While legally, there's still mystery surrounding what will be the final result of the Northwestern unionization attempt, it appears the Northwestern football team itself has put the whole thing to bed.
The university is still appealing the ruling of the National Labor Relations Board that its football players qualify as employees (making them eligible to unionize), and the results of a team vote on whether or not to officially form a union have not been released (and won't be until the school's appeal is over with in one way or another). But in an interview with ESPN, quarterback Trevor Siemian — who was publicly against players forming a union — indicated that the team has put the issue behind it.
When asked how differing opinions during the process would affect the team during the upcoming season, Siemian said it wouldn't at all.
"I think it was tough to say going through it all when it happened," Siemian told ESPN.com's Josh Moyer. "But I actually think, looking back, I think it was good for us in a sense — just for guys talking about things that matter to us and guys had beliefs one way or another and overcoming all that. It was kind of a point for us to rally around and get over. And, looking back now, our guys were so mature handling that whole ordeal. It’s not even an issue now. I think it’ll help us out in the long-term."
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It's interesting to hear Siemian laud the union fight not as a step forward in the shakeup of college athletics or as a move toward better representation for college athletes but as more of a team-building exercise. To hear him say "it's not even an issue now" could indicate that any unionization attempt by these Northwestern players is over, though it's possible he was very specifically referring to the differences in opinion among teammates. This was the only question in the interview regarding the unionization attempt.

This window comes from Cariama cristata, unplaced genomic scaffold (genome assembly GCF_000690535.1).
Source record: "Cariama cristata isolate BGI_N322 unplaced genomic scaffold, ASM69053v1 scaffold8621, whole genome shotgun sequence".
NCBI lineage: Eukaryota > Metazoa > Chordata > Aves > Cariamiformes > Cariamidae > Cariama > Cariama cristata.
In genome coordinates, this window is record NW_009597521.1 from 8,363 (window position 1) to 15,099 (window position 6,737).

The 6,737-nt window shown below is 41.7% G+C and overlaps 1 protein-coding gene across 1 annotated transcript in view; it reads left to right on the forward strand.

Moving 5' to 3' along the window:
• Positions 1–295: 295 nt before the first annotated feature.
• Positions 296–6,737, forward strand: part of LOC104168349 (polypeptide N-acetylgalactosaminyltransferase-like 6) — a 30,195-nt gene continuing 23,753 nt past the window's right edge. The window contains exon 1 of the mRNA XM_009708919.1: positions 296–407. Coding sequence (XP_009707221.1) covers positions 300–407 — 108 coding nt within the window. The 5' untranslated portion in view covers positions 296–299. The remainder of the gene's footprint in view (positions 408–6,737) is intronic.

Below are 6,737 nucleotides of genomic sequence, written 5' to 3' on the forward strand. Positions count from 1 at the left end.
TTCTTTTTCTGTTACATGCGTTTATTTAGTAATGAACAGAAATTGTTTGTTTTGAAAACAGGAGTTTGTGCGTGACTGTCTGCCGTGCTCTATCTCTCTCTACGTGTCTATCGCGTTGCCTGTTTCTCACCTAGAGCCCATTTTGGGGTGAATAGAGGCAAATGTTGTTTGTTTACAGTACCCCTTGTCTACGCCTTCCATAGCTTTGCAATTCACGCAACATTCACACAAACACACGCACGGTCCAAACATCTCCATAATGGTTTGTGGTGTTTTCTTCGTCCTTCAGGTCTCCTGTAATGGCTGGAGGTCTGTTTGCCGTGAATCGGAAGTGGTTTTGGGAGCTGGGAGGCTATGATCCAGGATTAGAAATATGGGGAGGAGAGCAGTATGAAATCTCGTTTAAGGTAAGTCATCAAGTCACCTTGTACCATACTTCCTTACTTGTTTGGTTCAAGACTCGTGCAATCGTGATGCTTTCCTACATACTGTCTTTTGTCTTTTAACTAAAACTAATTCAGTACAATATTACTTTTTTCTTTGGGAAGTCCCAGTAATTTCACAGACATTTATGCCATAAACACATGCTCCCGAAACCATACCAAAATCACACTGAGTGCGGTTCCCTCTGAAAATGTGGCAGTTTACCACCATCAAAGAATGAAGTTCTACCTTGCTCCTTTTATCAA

Siemian wasn't the only one who expressed reservations about forming a union. Offensive lineman Brandon Vitabile said this offseason that "change wouldn't happen" at Northwestern because of how well the players were already treated.
Not only was Siemian not in favor of forming the union, but he said that a majority of his teammates shared that opinion. That was surprising news following all the hubbub surrounding ex-Wildcat quarterback Kain Colter and his attempt to get his former teammates to unionize. Current Cats did fill out union cards, which spurred the NLRB's hearing of the case and eventual ruling.
But apparently, "it's not even an issue now."